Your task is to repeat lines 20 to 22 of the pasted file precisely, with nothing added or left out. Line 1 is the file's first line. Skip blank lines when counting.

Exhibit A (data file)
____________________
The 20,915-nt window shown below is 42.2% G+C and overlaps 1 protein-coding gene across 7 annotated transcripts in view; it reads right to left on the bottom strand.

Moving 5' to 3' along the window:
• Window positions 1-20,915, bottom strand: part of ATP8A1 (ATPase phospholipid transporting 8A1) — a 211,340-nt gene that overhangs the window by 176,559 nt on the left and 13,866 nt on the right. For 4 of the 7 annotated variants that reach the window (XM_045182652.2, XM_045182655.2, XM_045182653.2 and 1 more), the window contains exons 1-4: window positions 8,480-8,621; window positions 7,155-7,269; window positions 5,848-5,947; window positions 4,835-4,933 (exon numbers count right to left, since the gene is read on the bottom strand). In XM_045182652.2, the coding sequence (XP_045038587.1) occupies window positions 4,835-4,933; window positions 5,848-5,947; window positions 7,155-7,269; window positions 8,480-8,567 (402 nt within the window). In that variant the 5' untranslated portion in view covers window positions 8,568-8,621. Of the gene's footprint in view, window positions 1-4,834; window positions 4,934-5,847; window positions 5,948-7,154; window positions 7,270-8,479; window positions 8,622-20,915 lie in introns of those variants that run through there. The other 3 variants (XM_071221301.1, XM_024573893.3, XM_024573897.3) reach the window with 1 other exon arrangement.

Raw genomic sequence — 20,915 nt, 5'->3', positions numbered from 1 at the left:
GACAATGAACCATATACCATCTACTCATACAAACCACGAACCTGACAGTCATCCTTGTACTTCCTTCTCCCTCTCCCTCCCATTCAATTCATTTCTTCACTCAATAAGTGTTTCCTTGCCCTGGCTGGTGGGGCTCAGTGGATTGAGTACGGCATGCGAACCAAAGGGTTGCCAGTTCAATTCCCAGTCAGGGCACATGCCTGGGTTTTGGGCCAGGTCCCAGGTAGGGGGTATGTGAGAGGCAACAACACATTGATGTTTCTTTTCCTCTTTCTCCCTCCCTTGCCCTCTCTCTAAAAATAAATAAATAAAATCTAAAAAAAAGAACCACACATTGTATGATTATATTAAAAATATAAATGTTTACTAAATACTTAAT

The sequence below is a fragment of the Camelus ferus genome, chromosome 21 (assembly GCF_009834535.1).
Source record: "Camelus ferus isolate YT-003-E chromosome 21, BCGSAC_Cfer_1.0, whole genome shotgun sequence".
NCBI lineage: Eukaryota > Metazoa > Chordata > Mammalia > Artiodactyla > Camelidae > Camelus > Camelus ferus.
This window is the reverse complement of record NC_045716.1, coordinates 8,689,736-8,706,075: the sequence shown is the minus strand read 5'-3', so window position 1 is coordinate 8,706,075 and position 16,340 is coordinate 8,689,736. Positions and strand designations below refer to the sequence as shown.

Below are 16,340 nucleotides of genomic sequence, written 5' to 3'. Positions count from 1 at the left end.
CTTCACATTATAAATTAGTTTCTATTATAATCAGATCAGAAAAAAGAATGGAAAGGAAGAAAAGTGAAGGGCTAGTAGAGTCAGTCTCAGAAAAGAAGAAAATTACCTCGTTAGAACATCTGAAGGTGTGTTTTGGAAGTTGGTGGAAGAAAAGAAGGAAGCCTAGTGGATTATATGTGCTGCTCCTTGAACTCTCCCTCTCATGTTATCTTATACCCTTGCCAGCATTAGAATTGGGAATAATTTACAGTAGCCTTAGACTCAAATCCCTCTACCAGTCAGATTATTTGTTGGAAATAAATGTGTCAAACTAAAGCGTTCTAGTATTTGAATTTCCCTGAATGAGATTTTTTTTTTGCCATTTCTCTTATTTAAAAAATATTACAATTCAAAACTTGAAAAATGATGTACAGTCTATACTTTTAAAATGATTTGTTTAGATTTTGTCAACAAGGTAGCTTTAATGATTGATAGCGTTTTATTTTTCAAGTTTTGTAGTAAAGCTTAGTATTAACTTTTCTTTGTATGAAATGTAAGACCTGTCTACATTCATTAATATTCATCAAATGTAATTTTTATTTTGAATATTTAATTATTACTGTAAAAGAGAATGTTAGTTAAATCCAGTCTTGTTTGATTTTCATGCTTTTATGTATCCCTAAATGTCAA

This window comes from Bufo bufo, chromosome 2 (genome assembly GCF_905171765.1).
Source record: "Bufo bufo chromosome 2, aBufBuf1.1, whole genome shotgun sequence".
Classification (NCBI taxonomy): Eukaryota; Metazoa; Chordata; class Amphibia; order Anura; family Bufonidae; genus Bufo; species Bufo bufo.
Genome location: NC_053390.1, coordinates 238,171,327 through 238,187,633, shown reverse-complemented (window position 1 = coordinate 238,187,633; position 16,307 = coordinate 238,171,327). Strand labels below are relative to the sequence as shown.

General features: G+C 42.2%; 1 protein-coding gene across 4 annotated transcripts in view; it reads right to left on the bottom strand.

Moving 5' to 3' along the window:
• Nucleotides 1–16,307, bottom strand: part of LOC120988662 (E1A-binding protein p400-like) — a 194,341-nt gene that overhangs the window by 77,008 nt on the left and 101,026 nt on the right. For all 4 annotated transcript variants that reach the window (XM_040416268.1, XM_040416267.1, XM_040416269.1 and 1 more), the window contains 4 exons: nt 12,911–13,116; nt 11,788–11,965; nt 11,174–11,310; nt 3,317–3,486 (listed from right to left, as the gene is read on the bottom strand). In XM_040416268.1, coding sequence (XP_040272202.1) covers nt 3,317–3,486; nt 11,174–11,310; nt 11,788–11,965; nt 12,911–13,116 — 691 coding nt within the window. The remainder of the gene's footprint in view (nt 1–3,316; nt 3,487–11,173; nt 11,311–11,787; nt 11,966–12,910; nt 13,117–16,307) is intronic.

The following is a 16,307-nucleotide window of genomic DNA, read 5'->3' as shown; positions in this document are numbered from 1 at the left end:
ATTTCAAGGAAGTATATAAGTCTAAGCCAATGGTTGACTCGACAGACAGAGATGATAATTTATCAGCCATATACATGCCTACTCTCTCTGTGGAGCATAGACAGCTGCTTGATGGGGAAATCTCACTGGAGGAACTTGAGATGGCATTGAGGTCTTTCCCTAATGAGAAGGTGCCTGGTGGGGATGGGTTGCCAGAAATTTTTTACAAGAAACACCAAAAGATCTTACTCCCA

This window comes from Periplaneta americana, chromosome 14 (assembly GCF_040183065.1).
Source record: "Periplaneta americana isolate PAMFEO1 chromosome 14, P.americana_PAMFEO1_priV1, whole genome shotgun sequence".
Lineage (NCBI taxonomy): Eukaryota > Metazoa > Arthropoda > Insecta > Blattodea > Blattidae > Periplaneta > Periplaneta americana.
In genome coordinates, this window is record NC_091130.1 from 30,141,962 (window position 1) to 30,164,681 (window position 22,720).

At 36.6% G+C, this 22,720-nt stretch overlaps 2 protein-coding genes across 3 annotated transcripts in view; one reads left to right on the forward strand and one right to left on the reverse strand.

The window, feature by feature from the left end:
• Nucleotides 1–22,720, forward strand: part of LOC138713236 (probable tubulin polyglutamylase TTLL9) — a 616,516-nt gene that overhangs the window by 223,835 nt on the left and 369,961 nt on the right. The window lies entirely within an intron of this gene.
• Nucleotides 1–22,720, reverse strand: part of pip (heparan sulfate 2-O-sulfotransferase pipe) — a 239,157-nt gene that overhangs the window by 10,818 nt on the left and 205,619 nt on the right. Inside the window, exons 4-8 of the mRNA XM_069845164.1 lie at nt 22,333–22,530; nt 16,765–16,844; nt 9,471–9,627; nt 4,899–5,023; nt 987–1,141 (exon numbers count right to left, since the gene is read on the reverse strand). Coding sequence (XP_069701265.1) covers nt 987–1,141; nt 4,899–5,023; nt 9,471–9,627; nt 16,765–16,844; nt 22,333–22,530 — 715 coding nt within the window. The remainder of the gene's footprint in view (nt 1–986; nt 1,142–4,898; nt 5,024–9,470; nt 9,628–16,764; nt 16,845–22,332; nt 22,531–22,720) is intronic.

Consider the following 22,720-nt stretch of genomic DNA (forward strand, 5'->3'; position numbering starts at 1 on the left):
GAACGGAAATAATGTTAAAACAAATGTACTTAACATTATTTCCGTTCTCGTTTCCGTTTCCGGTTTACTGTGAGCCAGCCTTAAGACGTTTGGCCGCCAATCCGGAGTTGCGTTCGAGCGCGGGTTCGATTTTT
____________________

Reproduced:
ATTTCAAGGAAGTATATAAGTCTAAGCCAATGGTTGACTCGACAGACAGAGATGATAATTTATCAGCCATATACATGCCTACTCTCTCTGTGGAGCATAGACAGCTGCTTGATGGGGAAATCTCACTGGAGGAACTTGAGATGGCATTGAGGTCTTTCCCTAATGAGAAGGTGCCTGGTGGGGATGGGTTGCCAGAAATTTTTTACAAGAAACACCAAAAGATCTTACTCCCA

This window comes from Periplaneta americana, chromosome 14 (assembly GCF_040183065.1).
Source record: "Periplaneta americana isolate PAMFEO1 chromosome 14, P.americana_PAMFEO1_priV1, whole genome shotgun sequence".